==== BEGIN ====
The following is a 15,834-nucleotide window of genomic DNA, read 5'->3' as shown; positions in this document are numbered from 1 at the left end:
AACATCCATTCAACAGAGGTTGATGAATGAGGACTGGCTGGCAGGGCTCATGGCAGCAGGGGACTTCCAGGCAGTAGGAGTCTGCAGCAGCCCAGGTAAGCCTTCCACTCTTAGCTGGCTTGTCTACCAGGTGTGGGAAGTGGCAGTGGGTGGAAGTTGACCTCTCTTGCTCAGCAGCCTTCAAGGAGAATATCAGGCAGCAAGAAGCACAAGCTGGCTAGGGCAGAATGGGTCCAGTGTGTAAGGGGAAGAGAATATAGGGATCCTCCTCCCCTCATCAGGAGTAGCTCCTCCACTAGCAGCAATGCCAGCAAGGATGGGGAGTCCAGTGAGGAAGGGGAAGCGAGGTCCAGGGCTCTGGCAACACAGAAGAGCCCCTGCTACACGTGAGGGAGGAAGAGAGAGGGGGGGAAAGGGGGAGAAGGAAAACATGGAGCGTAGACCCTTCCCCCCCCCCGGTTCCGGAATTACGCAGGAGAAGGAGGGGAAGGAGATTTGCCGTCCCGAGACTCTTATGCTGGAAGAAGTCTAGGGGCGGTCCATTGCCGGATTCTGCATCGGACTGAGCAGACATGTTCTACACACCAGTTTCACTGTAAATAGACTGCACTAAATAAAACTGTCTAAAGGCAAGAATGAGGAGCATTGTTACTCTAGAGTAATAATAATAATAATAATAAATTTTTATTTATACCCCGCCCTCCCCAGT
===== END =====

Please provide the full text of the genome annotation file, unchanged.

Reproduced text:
The following is a 15,834-nucleotide window of genomic DNA, read 5'->3' as shown; positions in this document are numbered from 1 at the left end:
AACATCCATTCAACAGAGGTTGATGAATGAGGACTGGCTGGCAGGGCTCATGGCAGCAGGGGACTTCCAGGCAGTAGGAGTCTGCAGCAGCCCAGGTAAGCCTTCCACTCTTAGCTGGCTTGTCTACCAGGTGTGGGAAGTGGCAGTGGGTGGAAGTTGACCTCTCTTGCTCAGCAGCCTTCAAGGAGAATATCAGGCAGCAAGAAGCACAAGCTGGCTAGGGCAGAATGGGTCCAGTGTGTAAGGGGAAGAGAATATAGGGATCCTCCTCCCCTCATCAGGAGTAGCTCCTCCACTAGCAGCAATGCCAGCAAGGATGGGGAGTCCAGTGAGGAAGGGGAAGCGAGGTCCAGGGCTCTGGCAACACAGAAGAGCCCCTGCTACACGTGAGGGAGGAAGAGAGAGGGGGGGAAAGGGGGAGAAGGAAAACATGGAGCGTAGACCCTTCCCCCCCCCCGGTTCCGGAATTACGCAGGAGAAGGAGGGGAAGGAGATTTGCCGTCCCGAGACTCTTATGCTGGAAGAAGTCTAGGGGCGGTCCATTGCCGGATTCTGCATCGGACTGAGCAGACATGTTCTACACACCAGTTTCACTGTAAATAGACTGCACTAAATAAAACTGTCTAAAGGCAAGAATGAGGAGCATTGTTACTCTAGAGTAATAATAATAATAATAATAAATTTTTATTTATACCCCGCCCTCCCCAGT